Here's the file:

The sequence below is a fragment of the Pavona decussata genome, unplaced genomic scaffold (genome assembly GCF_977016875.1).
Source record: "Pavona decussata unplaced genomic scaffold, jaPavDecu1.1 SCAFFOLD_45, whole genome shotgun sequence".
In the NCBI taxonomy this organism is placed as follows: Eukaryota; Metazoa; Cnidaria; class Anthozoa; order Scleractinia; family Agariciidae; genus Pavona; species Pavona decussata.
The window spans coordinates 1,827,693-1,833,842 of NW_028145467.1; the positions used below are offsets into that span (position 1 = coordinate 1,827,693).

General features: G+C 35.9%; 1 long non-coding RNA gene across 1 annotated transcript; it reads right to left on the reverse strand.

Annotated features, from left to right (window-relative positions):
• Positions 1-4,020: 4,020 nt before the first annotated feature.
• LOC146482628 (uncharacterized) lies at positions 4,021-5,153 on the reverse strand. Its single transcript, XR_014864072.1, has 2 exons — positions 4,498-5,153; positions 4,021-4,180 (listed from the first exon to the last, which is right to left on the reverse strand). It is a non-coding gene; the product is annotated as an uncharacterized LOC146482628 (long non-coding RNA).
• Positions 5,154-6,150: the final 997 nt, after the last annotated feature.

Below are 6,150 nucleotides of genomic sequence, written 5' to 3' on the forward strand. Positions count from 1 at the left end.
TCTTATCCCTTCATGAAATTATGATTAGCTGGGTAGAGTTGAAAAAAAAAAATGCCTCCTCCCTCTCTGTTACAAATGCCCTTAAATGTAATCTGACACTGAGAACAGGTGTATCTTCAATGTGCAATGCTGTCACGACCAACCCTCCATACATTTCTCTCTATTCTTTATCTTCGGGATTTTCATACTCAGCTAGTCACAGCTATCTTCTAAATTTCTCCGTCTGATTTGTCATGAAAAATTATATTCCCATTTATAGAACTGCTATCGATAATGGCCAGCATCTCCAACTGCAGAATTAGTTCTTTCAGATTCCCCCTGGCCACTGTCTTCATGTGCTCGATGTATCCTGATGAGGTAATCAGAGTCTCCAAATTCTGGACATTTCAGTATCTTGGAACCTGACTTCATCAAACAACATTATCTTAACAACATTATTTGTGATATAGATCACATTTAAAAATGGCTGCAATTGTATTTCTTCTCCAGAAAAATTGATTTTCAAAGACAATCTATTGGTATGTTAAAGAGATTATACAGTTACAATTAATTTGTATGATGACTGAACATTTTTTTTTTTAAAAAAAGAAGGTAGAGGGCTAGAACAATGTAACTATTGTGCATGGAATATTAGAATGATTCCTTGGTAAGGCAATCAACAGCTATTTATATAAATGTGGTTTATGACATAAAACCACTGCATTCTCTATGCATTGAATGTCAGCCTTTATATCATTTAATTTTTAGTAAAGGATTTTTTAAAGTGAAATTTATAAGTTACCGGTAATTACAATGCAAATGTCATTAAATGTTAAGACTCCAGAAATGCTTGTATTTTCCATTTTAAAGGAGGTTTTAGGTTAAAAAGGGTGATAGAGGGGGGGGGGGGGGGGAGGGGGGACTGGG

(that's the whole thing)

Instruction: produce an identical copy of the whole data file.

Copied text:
The sequence below is a fragment of the Pavona decussata genome, unplaced genomic scaffold (genome assembly GCF_977016875.1).
Source record: "Pavona decussata unplaced genomic scaffold, jaPavDecu1.1 SCAFFOLD_45, whole genome shotgun sequence".
In the NCBI taxonomy this organism is placed as follows: Eukaryota; Metazoa; Cnidaria; class Anthozoa; order Scleractinia; family Agariciidae; genus Pavona; species Pavona decussata.
The window spans coordinates 1,827,693-1,833,842 of NW_028145467.1; the positions used below are offsets into that span (position 1 = coordinate 1,827,693).

General features: G+C 35.9%; 1 long non-coding RNA gene across 1 annotated transcript; it reads right to left on the reverse strand.

Annotated features, from left to right (window-relative positions):
• Positions 1-4,020: 4,020 nt before the first annotated feature.
• LOC146482628 (uncharacterized) lies at positions 4,021-5,153 on the reverse strand. Its single transcript, XR_014864072.1, has 2 exons — positions 4,498-5,153; positions 4,021-4,180 (listed from the first exon to the last, which is right to left on the reverse strand). It is a non-coding gene; the product is annotated as an uncharacterized LOC146482628 (long non-coding RNA).
• Positions 5,154-6,150: the final 997 nt, after the last annotated feature.

Below are 6,150 nucleotides of genomic sequence, written 5' to 3' on the forward strand. Positions count from 1 at the left end.
TCTTATCCCTTCATGAAATTATGATTAGCTGGGTAGAGTTGAAAAAAAAAAATGCCTCCTCCCTCTCTGTTACAAATGCCCTTAAATGTAATCTGACACTGAGAACAGGTGTATCTTCAATGTGCAATGCTGTCACGACCAACCCTCCATACATTTCTCTCTATTCTTTATCTTCGGGATTTTCATACTCAGCTAGTCACAGCTATCTTCTAAATTTCTCCGTCTGATTTGTCATGAAAAATTATATTCCCATTTATAGAACTGCTATCGATAATGGCCAGCATCTCCAACTGCAGAATTAGTTCTTTCAGATTCCCCCTGGCCACTGTCTTCATGTGCTCGATGTATCCTGATGAGGTAATCAGAGTCTCCAAATTCTGGACATTTCAGTATCTTGGAACCTGACTTCATCAAACAACATTATCTTAACAACATTATTTGTGATATAGATCACATTTAAAAATGGCTGCAATTGTATTTCTTCTCCAGAAAAATTGATTTTCAAAGACAATCTATTGGTATGTTAAAGAGATTATACAGTTACAATTAATTTGTATGATGACTGAACATTTTTTTTTTTAAAAAAAGAAGGTAGAGGGCTAGAACAATGTAACTATTGTGCATGGAATATTAGAATGATTCCTTGGTAAGGCAATCAACAGCTATTTATATAAATGTGGTTTATGACATAAAACCACTGCATTCTCTATGCATTGAATGTCAGCCTTTATATCATTTAATTTTTAGTAAAGGATTTTTTAAAGTGAAATTTATAAGTTACCGGTAATTACAATGCAAATGTCATTAAATGTTAAGACTCCAGAAATGCTTGTATTTTCCATTTTAAAGGAGGTTTTAGGTTAAAAAGGGTGATAGAGGGGGGGGGGGGGGGGAGGGGGGACTGGG